Just like they do with Star Wars. Come back and buy another ticket.

I can be a sneaky, Machiavellian so-and-so when I want to.

Okay, I know some of you want to know what this show would be, and wondering if I'll even get there before the end of the column. Obviously, I don't have a script, but I do have some ideas that have been percolating for years. So here goes.

As I said above, this would be a touring show, geared for an adult audience but certainly open to family audiences. I'd start off with a full-cast, Broadway-type production number, sort of an overture, to get everyone in the right mood. Then I'd do a short comic monologue based on that day's local newspaper. This is where I “take over” and introduce myself and set the mood for the show.

Then I would pace the show along the lines of a good action movie, with points of high excitement followed by a breather. But I would also do split-second switches between high mystery, comedy, drama, inside jokes, and other types of material, the idea being to keep the audience actively involved by making them change their response at a moment's notice. This is a technique used in some old horror and thriller movies, where a bit of comic relief is followed by the monster pouncing or something similar. That was “interactive entertainment” long before computers.

I can think of a number of effects I'd do in the show, some of which are from my old notebooks and some more recent. Some of these would integrate production numbers by the dancers. Here's a sample:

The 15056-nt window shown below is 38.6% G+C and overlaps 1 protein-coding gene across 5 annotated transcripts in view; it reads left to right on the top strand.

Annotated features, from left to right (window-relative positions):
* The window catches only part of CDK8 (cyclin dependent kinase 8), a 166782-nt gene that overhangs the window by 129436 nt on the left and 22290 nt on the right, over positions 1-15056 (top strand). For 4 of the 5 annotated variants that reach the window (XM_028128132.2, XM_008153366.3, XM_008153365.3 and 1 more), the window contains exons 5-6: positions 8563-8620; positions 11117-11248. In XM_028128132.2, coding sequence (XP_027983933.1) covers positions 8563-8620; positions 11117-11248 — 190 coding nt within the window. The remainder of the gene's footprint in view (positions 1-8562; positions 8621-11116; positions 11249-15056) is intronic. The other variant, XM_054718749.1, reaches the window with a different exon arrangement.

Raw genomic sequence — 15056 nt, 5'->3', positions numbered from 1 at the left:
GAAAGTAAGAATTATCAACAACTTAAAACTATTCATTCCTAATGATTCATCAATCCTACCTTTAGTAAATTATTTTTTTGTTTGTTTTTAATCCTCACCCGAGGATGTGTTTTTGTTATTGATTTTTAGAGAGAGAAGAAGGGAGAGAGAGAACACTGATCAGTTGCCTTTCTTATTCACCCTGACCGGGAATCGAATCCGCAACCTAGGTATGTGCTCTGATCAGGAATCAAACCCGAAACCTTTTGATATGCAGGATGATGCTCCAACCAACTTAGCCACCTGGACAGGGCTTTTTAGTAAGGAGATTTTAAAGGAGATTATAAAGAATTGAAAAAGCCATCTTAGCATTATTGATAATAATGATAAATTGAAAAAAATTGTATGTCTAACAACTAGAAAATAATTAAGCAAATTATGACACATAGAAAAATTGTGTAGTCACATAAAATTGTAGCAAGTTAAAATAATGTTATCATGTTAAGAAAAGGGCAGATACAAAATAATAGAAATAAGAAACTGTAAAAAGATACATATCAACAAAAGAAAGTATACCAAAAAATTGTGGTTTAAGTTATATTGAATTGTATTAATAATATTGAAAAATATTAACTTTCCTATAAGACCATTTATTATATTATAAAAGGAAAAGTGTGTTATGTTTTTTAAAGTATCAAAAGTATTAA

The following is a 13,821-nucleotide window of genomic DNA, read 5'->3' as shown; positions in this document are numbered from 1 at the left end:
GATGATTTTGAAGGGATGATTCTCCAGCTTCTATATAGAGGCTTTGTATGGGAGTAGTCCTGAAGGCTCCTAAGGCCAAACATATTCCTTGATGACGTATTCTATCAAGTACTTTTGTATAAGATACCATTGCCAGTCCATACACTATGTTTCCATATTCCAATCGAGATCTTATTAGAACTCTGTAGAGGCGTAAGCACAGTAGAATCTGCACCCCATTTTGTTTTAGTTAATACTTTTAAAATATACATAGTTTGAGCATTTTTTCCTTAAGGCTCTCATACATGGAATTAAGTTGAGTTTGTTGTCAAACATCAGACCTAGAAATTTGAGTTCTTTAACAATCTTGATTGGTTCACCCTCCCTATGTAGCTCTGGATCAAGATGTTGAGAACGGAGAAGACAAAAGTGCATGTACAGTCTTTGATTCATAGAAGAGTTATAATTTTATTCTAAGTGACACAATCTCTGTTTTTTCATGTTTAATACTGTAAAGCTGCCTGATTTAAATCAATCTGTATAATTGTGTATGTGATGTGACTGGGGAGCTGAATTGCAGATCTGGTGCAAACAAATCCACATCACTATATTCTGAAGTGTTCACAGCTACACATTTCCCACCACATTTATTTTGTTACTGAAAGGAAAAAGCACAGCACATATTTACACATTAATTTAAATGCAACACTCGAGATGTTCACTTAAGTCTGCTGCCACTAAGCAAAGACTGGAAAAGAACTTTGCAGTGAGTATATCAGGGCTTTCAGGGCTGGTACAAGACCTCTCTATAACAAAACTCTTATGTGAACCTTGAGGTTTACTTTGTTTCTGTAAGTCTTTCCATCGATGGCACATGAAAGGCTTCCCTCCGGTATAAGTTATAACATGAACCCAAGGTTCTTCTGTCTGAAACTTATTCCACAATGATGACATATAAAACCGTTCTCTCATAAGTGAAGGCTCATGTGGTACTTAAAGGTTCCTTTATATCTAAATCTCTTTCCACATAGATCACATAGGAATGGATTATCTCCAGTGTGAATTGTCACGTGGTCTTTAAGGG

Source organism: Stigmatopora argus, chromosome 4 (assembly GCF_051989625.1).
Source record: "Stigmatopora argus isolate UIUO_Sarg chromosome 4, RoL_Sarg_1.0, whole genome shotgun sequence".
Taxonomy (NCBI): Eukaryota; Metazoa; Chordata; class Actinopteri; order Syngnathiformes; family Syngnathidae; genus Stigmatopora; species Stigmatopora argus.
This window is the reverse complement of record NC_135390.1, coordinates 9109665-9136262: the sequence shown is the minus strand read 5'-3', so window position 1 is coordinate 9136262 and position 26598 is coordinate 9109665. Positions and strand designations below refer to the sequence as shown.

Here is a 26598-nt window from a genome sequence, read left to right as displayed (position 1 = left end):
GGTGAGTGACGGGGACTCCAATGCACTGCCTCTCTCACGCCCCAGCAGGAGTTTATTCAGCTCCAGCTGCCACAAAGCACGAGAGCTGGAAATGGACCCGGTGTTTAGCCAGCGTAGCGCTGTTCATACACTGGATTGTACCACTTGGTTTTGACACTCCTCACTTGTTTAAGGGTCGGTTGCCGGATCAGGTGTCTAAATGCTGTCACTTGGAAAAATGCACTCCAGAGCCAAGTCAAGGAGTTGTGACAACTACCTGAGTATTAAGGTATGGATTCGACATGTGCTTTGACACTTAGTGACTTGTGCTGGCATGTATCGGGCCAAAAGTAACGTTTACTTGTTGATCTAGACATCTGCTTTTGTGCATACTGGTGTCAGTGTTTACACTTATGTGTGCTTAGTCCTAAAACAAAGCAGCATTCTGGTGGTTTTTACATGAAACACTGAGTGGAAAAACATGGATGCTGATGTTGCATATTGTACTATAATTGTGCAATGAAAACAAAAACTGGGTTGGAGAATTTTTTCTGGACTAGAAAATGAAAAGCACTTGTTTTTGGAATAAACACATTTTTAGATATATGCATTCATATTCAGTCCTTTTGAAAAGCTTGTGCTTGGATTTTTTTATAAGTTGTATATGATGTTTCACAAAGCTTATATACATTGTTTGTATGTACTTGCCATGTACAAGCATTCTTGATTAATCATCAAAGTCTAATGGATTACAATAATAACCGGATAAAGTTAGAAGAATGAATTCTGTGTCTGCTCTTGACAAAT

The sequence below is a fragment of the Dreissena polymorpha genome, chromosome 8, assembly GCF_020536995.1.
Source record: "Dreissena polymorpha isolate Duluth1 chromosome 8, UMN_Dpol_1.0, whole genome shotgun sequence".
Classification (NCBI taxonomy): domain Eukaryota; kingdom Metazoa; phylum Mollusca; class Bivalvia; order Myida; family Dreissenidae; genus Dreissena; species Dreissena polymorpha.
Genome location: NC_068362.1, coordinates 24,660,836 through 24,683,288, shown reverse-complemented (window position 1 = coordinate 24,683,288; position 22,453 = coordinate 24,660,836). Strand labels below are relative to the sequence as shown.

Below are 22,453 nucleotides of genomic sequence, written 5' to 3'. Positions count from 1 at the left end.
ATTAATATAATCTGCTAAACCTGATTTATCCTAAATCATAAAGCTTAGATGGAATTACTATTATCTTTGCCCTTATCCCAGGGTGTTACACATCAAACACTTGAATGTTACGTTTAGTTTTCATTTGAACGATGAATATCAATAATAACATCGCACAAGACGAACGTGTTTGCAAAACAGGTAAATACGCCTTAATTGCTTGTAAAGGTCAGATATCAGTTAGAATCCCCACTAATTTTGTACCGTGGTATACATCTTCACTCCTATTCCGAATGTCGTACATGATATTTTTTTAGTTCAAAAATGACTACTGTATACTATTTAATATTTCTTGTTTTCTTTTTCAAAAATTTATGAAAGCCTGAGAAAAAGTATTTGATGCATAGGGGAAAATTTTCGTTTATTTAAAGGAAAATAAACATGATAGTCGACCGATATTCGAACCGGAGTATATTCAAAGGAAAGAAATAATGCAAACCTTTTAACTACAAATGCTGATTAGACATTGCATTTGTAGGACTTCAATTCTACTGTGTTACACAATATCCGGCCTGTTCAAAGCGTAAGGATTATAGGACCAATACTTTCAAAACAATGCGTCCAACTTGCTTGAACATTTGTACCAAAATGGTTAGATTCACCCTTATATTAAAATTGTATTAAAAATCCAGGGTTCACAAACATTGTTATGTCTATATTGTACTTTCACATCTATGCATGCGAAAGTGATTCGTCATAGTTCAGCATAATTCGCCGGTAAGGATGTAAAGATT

A dance number, along the lines of Fred and Ginger, which goes right into a levitation, vanish, and re-appearance. Not an Asrah: think more along the general lines of “Flying” with a bit of Busby Berkeley thrown into the pot.

An effect (sort of) combining the Mummy Case with the Sub Trunk. Full mummy wrap here and of course a costume change.

My old cards-and-doves act. I loved Lance's bit in the Monte Carlo show, when he did his old act and said “This act paid my rent for years.” I would do it on a small night-club stage set that rolls on.

A “sawing” effect using a table saw (with the circular blade coming up from below). No box here, just a tiny little cardboard cover so you don't actually “see the blade cutting into the skin.”

A version of the turbine illusion, but with the willing participant going thru it horizontally. No large cover, just a little Spandex-covered hoop.

A Zombie routine involving a historical event and a short movie. Donna loves this one and really wants me to do it, so I guess it would have to go in the show.

The routine I was working on in the late 80's, combining sleight of hand with tap dance and a very talented cane.

And so forth... I know you get the idea. But every one of these would be about me (this interesting character with an interesting way of looking at things) and how I see magic, and, even more, about chilling out and imagining what it would be like if this were real.

Because, like I said above, I would really really want people, if they somehow found out how one of these effects worked, to come up to me and say, “I know how you did that, but I still don't believe it and I don't care. That was great. I can't wait to come see you again.”

Okay, now that I've gotten this out of my system, it's time to go back to re-painting the guest room.
That's our departed buddy Burt, aka The Great Burtini, doing his famous Cups and Mice routine